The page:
If you follow Sonoma Magazine on Instagram, you probably saw Estefany Gonzalez, our music and arts reporter and photographer, buzzing around the 2017 BottleRock Napa Valley Festival this weekend snapping photos, meeting up with bands, and exploring the festivities and fashion on the festival grounds. Here’s Estefany’s top five highlights from this year’s BottleRock – and the one thing she regrets she missed:
My Biggest Regret: Missing Foo Fighters Secret Set
I’m sorry to say that most of this year’s BottleRock attendees – including myself – missed the biggest BottleRock festival happening to date. I’m referring to the Foo Fighters’ secret and intimate two-hour set at the Blue Note in downtown Napa on May 26.
As someone who openly confessed that I wouldn’t be stopping by any of the BottleRock after shows, I mentally kicked myself as I sat at the very back of the Jam Cellars stage on Sunday night watching the Foo Fighters play. It was almost incredible to imagine that the same band I saw so many people watch on LED concert screens from the culinary stage still would play a venue smaller than the Arlene Francis Center in Santa Rosa. I made a mental note for myself to stick around for more after shows next year.
Martha Stewart Cooking with Macklemore and Ryan Lewis
The culinary stage at BottleRock Napa undoubtedly served up quite a few surprises. This year’s most exciting celebrity fusion was the Martha Stewart, Macklemore and Ryan Lewis mashup, which resulted in fans fighting over a piece of chicken Macklemore threw at the crowd. I couldn’t help but laugh when Macklemore mentioned this later on the Jam Cellars stage, before he played “Thrift Shop,” saying he was now friends with Stewart, even though she told him he couldn’t cook but he sure could dress well…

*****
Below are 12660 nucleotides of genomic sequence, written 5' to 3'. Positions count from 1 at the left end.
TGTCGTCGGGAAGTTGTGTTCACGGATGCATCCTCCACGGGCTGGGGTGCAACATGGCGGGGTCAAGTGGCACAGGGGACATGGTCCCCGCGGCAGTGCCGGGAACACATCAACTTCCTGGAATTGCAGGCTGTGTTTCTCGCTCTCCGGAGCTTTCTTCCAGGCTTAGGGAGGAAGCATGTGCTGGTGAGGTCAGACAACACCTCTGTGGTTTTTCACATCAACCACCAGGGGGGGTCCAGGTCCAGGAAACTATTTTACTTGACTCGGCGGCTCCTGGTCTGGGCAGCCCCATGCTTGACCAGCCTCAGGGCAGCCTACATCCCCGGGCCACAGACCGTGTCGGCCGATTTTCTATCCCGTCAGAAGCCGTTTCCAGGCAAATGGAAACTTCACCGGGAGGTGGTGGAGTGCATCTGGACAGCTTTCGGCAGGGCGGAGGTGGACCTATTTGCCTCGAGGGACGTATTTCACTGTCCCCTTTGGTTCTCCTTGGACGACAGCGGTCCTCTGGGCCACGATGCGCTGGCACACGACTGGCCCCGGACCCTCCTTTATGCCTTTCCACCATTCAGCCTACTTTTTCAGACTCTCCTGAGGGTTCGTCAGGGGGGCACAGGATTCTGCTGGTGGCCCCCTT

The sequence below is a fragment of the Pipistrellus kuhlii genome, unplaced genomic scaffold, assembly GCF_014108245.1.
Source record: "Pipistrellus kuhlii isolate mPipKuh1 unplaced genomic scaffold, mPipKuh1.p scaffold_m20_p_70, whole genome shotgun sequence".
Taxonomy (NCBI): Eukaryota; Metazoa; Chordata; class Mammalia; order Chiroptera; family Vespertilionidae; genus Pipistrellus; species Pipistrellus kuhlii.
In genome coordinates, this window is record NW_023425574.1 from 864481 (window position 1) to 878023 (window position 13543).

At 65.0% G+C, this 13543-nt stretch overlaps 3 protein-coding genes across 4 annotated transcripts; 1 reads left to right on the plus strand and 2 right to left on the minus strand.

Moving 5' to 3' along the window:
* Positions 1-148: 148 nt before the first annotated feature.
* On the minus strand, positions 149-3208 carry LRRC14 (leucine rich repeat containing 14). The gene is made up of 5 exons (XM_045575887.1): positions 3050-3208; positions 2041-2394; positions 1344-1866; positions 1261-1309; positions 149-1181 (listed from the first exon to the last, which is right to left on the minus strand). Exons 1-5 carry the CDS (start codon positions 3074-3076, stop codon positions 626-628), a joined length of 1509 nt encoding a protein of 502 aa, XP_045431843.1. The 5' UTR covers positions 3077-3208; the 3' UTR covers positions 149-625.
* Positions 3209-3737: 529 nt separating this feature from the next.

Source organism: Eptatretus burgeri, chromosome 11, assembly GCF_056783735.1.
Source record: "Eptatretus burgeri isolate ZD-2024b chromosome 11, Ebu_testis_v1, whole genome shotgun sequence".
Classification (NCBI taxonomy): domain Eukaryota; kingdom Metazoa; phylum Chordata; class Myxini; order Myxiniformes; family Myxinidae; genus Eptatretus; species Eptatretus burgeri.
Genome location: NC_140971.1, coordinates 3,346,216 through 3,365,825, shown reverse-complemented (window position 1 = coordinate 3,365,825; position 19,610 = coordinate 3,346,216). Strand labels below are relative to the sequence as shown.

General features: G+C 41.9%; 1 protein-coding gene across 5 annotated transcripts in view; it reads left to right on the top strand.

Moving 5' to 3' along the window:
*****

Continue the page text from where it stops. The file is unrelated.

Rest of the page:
The Ayesha Curry Drake Parody
… Oh, and then there was that moment when Ayesha Curry rapped to a Drake parody on the culinary stage, alongside hype man E-40 and husband Stephen Curry.
Getting Intimate at the JamPad Sessions
Another highlight this year was the number of pop-up “JaMSessions” at the JamPad.
This particular stage (if you could really call it a “stage;” there was no clear divider between the floor and the performance area) offered short acoustic song sets from a number of musicians. It provided a closer and more intimate setting than the large stages most of these artists played earlier in the day.
Con Brio, Judah & the Lion, and Gnash were some of the artists who played this close-knit stage.
When I first heard about the silent disco, I have to admit I was a bit skeptical. I mean, Tom Petty was playing the main stage when Outkast’s Big Boi and The White Panda kicked off Saturday’s silent dance party. After the loss of so many musical legends last year, was I really going to miss some of Tom Petty’s set?
Well, I did and let me tell you, I have no regrets. This was, after all, America’s largest silent disco that shattered the previous American record of 3500 headphones, with 5000 participants. Sure, I thought I’d look a little silly dancing around to no sound (at least that’s what it looked like to the people exiting the festival at this point) but once I saw everyone around me cutting loose I couldn’t help but join in.
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